Structuring Cash Transactions Under $10,000 is Criminal!

Cody deposits $9,500 in small bills. That is okay. But depositing $9,500 with the “purpose of evading the currency transaction reporting requirement" is a crime called structuring. The Internal Revenue Service reminded businesses that they must file Form 8300, Report of Cash Payments Over $10,000 Received in a Trade or Business, when they engage in cash transactions in excess of $10,000.

10000 USD note series of 1934 obverse

Examples of businesses that may have to file Form 8300 include those that sell jewelry, furniture, boats, aircraft, or automobiles, as well as those that are pawnbrokers, attorneys, real estate brokers, insurance companies and travel agencies.

The law also requires that businesses report related transactions occurring within a 24-hour period. If the same payer makes two or more transactions totaling more than $10,000 in a 24-hour period, the business must treat the transactions as one transaction and report the payments. These laws are part of the Bank Secrecy Act, discussed below.

Structuring:  Structuring transactions to evade BSA (Bank Secrecy Act) reporting and certain recordkeeping requirements can result in civil and criminal penalties under the BSA. Under the BSA , no person shall, for the purpose of evading the CTR (Currency Transaction Reporting) :
    •    Cause or attempt to cause a bank to fail to file a CTR or a report required under a geographic targeting order or to maintain a record required under BSA regulations.
    •    Structure, as defined below, or attempt to structure or assist in structuring, any transaction with one or more banks.

The definition of structuring states, "a person structures a transaction if that person, acting alone, or in conjunction with, or on behalf of, other persons, conducts or attempts to conduct one or more transactions in currency in any amount, at one or more financial institutions, on one or more days, in any manner, for the purpose of evading the [CTR filing requirements]." "In any manner" includes, but is not limited to, breaking down a single currency sum exceeding $10,000 into smaller amounts that may be conducted as a series of transactions at or less than $10,000. The transactions need not exceed the $10,000 CTR filing threshold at any one bank on any single day in order to constitute structuring.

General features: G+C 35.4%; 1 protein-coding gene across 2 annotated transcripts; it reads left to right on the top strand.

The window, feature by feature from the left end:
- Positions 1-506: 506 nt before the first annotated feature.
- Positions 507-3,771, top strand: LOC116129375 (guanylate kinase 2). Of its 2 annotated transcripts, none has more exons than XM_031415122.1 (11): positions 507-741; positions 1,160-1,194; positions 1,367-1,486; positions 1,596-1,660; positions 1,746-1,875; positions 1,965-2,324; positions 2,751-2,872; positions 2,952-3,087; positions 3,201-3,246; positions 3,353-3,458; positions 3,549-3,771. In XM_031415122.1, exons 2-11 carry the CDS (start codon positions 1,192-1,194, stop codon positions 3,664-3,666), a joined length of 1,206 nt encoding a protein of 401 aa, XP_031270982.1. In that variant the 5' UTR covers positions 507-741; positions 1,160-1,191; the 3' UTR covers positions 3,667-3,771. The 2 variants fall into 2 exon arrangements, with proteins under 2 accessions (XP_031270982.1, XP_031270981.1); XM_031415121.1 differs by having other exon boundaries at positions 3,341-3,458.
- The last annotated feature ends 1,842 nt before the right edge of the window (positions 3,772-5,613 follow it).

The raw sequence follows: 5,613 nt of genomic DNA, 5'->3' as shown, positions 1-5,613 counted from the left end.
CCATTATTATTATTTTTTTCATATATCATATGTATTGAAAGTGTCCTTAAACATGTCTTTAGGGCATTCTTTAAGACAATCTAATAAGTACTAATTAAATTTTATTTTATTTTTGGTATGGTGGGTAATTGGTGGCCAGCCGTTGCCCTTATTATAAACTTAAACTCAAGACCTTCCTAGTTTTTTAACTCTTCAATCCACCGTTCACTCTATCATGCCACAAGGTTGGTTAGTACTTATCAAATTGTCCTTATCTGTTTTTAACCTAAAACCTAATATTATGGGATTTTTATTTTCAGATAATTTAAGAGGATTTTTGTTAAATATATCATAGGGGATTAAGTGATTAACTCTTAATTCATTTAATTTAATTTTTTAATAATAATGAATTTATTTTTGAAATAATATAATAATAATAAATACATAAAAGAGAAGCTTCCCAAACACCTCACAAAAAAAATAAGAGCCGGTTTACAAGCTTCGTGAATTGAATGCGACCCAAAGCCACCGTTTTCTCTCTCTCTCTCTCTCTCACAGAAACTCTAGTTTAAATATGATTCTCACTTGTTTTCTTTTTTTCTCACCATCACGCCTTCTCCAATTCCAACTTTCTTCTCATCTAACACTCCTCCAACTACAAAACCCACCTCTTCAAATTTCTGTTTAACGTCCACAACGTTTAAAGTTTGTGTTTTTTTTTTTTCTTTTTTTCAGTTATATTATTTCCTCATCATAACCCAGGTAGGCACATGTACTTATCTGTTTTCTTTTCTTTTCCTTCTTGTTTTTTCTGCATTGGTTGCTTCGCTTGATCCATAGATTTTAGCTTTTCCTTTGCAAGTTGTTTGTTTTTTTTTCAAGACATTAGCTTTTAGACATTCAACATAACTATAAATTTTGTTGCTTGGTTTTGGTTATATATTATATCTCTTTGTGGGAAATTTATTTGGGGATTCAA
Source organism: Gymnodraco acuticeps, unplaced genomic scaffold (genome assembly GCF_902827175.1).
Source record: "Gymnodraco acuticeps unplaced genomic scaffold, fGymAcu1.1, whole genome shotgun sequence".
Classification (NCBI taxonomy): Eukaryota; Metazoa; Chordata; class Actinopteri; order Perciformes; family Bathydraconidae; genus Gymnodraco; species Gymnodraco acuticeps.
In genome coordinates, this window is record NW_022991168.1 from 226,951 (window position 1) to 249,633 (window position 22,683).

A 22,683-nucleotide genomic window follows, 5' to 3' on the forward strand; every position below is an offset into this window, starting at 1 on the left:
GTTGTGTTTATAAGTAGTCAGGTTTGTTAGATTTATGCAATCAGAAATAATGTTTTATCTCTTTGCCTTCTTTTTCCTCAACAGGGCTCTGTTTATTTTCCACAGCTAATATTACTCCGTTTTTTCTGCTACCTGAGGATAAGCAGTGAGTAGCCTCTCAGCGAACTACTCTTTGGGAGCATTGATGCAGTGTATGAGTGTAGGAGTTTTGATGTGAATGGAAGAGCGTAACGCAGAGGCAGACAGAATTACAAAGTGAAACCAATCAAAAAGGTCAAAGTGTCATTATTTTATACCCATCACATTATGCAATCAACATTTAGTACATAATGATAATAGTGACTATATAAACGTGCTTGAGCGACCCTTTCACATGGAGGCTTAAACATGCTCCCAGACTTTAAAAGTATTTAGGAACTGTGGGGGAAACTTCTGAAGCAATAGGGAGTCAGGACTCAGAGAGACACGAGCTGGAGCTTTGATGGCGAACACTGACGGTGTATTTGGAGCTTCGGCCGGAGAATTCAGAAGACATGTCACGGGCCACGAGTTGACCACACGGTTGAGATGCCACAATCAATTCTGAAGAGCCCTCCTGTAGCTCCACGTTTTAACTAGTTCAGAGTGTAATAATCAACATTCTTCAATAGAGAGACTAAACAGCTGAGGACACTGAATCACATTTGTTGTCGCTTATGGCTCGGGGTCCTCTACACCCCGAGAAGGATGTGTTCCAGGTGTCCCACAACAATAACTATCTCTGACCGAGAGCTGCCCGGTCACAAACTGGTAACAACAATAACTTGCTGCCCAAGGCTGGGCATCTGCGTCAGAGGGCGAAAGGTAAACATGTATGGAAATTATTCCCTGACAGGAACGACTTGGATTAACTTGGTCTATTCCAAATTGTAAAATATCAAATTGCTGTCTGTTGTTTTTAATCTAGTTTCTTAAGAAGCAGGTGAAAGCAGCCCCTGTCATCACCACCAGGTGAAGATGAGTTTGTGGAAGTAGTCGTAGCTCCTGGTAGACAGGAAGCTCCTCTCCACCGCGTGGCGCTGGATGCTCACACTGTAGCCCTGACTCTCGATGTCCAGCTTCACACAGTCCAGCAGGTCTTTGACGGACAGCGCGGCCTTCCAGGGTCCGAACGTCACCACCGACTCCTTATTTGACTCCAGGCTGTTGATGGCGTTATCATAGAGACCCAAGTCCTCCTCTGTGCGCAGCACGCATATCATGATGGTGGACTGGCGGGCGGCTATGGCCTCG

The purpose of these laws is to limit criminal business activity conducted in cash – money laundering, drugs, criminal enterprises, etc. However, these laws can create potential problems for “law abiding” Americans, as well as hardened and white collar criminals. The IRS has seized assets (cash and bank account deposits) under suspicion of structuring. It then falls on the taxpayer to prove that the funds and deposits are legitimate. Even in the cases where taxpayers prevail, there is tremendous time and expense defending themselves.

South Mountain Creamery
Dairy farmers Randy and Karen Sowers, who who have owned South Mountain Creamery in Middletown, Md. for more than three decades had Treasury officials show up at their farm in February 2012 to question them about bank deposits under $10,000. They learned that the federal government had just seized approximately $70,000 in their bank account. The only crime they are accused of is structuring. They have since reached a settlement with the government and are required to forfeit close to $30,000. The Sowers are apparently not drug dealers – just daily farmers.

Dennis HastertDennis Hastert 2

As reported yesterday, Dennis Hastert (former Speaker of the House) was indicted by a grand jury on charges of structuring and lying to the FBI.

Other examples of structuring are below. As mentioned, these laws are intended to restrict the activities of criminals.

California Man Sentenced for Structuring Cash Deposits